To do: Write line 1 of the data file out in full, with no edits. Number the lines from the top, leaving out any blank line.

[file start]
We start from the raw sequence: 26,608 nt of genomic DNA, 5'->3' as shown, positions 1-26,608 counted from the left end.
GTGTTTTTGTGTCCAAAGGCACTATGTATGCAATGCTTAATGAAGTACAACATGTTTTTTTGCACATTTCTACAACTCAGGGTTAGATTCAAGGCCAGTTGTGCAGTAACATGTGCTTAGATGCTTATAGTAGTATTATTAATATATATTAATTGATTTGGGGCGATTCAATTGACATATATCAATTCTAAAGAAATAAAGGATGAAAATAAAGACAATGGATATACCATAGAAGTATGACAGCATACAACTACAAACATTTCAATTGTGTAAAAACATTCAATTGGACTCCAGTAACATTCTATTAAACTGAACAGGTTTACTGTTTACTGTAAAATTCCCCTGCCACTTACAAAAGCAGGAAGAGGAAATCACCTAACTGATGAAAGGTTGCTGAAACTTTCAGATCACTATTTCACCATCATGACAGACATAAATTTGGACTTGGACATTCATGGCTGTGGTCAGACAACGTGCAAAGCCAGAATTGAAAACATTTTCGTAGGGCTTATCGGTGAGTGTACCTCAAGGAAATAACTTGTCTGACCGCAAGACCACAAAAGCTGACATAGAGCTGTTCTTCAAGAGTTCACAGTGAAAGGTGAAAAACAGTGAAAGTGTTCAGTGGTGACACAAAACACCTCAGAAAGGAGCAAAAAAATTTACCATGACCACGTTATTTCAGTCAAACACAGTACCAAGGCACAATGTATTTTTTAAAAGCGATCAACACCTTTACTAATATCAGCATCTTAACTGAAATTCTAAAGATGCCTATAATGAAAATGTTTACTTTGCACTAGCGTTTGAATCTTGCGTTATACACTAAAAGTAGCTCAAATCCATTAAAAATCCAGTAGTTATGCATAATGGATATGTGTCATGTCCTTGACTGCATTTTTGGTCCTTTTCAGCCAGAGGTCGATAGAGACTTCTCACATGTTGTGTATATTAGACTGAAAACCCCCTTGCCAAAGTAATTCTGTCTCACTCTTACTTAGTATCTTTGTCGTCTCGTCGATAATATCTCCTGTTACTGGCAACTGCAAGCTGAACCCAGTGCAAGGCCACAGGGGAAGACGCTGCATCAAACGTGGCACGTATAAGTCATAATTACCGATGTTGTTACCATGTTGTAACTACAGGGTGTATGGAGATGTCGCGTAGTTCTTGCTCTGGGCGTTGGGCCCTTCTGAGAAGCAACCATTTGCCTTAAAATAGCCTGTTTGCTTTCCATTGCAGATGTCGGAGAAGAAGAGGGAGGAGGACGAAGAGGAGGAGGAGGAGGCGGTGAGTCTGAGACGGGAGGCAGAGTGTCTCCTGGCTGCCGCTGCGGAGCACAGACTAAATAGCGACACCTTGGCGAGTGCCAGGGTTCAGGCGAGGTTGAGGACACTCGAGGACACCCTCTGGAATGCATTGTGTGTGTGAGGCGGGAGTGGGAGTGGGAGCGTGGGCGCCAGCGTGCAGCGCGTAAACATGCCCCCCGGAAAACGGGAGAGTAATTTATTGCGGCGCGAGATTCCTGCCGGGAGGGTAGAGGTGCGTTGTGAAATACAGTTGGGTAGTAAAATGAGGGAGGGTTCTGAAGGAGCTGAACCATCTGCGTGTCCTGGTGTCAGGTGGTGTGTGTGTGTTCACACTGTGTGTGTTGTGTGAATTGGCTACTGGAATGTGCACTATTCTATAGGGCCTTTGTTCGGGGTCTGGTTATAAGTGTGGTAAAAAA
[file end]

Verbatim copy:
We start from the raw sequence: 26,608 nt of genomic DNA, 5'->3' as shown, positions 1-26,608 counted from the left end.